Hudson Taylor at Shepherd’s Bush EmpireCultureMusicLive music
Roughly a year ago, Hudson Taylor played their first London gig. “It was in Farringdon, in front of 20 people!” exclaims an emotional Harry, brother to Alfie, who both make up the Irish-born Hudson Taylor duo. Now they’re playing for 2,000, their largest gig yet.
As with most duos, Hudson Taylor have a backing band to complete the live sound. The bassist, drummer and keyboardist are greeted warmly by the crowd, but their cheers are quickly engulfed by adolescent screams as Harry and Alfie arrive on stage. If this Valentine’s Day, middle-aged men up and down the country are being dragged to watch 50 Shades of Grey, you can imagine that plenty of young men will have been brought along to Shepherd’s Bush tonight to watch Hudson Taylor.
A predominantly female fan base usually hints at a sub-par boyband with no artistic input of their own, but Hudson Taylor couldn’t be further from that. Their own brand of folk is clearly rooted in an early John Lennon teddy boy sound with Kings of Leon electric guitar overtones and melodic riffs. Even the way they dress – one in a rolled up, white sleeve shirt with slicked back hair, the other with tousled locks and a denim jacket flung over a checkered shirt – embodies it.
As the gig begins to settle into a typical rhythm, the backing band leaves the stage. Harry and Alfie ask for complete silence from the audience, and they dutifully respond by shushing each other into a noiseless fever. What comes next is an amazingly impressive display, a goosebump-inducing rendition of Arrive – completely unplugged. Without the use of anything but the acoustic guitar, voices full of passion and a crowd willing to give the spectacle their full attention, it’s a display of complete confidence and an ode to when they began their career busking on the street.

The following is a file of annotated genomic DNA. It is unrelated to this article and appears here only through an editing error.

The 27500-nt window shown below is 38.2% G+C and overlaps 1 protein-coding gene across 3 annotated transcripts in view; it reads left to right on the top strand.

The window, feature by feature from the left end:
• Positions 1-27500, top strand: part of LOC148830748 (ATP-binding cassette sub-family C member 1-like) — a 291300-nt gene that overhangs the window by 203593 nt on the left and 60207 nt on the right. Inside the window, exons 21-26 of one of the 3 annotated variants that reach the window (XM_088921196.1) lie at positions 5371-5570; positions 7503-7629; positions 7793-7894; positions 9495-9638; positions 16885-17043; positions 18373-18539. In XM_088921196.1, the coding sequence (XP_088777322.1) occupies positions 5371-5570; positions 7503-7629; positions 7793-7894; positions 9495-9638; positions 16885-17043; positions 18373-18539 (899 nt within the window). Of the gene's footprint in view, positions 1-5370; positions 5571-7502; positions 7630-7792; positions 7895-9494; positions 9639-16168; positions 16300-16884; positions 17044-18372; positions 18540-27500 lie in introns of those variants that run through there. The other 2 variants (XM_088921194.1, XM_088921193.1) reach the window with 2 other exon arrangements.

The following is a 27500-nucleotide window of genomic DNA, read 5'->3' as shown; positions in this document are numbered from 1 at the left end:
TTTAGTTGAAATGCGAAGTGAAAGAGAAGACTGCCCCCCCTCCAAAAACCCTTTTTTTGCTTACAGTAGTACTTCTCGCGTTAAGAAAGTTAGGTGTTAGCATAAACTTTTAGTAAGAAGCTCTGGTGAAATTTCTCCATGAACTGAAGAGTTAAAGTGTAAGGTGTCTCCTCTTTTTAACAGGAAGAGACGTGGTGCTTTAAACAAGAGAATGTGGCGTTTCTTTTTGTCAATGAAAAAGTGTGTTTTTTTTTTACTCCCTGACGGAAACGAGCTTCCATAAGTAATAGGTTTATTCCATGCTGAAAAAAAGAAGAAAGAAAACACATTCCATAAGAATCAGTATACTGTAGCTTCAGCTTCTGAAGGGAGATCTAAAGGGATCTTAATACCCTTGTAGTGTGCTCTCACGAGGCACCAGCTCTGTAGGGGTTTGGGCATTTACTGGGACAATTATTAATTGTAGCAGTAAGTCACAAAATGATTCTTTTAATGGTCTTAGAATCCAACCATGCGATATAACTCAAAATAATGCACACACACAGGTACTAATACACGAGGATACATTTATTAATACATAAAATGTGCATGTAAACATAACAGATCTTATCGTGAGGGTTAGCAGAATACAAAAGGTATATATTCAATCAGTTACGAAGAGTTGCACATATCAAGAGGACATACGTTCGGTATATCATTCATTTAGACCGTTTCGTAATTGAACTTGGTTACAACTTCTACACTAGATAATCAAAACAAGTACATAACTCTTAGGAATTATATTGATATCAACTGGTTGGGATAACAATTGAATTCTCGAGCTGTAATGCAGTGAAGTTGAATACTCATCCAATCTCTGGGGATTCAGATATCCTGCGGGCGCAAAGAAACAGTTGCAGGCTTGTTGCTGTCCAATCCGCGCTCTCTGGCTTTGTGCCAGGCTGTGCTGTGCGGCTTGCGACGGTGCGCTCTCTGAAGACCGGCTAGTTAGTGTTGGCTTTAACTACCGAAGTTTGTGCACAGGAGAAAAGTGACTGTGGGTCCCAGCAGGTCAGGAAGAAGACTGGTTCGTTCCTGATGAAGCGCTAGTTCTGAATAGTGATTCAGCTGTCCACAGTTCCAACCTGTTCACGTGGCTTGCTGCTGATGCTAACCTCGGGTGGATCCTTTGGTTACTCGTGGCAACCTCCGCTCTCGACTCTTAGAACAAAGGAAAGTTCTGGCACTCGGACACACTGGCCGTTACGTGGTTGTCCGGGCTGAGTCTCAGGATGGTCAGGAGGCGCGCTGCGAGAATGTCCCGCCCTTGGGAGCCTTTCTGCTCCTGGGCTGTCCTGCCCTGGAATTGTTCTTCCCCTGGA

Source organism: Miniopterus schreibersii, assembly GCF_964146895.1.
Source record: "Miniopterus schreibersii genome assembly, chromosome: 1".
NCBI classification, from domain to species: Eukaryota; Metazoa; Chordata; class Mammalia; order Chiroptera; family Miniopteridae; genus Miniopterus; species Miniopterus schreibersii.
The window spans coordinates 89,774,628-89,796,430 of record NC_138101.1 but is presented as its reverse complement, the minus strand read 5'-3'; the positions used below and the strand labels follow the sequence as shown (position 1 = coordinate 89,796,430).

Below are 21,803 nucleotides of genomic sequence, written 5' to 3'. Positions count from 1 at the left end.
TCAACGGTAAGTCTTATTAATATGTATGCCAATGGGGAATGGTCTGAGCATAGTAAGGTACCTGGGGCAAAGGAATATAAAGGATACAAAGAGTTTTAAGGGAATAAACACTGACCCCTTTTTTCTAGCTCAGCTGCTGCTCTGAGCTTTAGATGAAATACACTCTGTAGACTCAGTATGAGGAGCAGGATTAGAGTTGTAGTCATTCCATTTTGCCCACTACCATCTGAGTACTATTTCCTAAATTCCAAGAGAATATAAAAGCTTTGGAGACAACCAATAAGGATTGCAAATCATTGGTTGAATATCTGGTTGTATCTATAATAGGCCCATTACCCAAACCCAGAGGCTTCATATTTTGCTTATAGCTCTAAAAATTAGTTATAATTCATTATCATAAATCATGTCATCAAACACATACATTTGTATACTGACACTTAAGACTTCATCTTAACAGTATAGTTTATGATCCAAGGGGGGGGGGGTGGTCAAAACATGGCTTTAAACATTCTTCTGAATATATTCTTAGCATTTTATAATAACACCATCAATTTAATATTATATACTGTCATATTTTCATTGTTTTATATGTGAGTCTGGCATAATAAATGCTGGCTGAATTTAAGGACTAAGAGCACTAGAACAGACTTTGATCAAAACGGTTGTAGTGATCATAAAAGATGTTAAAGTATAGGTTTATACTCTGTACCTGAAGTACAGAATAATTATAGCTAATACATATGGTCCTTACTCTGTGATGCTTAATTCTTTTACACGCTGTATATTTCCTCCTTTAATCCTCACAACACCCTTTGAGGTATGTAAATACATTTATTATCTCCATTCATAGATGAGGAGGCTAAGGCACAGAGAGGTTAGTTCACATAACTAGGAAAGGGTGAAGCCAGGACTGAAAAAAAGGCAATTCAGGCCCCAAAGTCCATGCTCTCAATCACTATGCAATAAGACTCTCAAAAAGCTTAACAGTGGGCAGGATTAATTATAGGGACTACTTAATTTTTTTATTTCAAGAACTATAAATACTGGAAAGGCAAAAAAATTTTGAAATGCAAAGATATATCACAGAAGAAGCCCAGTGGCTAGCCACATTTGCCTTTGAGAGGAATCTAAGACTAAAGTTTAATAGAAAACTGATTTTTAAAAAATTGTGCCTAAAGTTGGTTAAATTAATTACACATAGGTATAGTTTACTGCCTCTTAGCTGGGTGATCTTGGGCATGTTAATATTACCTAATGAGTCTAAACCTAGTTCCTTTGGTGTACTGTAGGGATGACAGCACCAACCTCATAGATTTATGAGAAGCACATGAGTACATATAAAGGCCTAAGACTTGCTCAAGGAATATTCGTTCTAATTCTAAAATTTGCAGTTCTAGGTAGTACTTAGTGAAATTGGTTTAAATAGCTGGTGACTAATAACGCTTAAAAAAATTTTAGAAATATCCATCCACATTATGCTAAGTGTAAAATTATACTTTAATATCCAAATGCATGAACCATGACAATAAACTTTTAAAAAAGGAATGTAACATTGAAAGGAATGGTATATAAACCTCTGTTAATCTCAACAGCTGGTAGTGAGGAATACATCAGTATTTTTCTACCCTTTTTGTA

Hudson Taylor’s setlist has some really strong, stand-out tracks. Second Best has the audience singing even before the pair begin – a song for disillusioned youth that clearly resonates with the crowd. Weapons equally has the audience belting the chorus out with much gusto. Battles, arguably their biggest hit to date, closes the 19-song show. It shows that in a set with, unfortunately, a fair few filler songs, Harry and Alfie can still write a rousing chorus.
Hudson Taylor are a young act, and in terms of songwriting their maturity will weed out any filler as time goes on. If their choruses continue to grow then so will their fan base. A full headline set may have been just a little too long for their back catalogue of songs, but that doesn’t take anything away from their tremendous stage presence and awareness of their own musical abilities.
For further information about Hudson Taylor and future events visit here.
Watch the video for Battles here: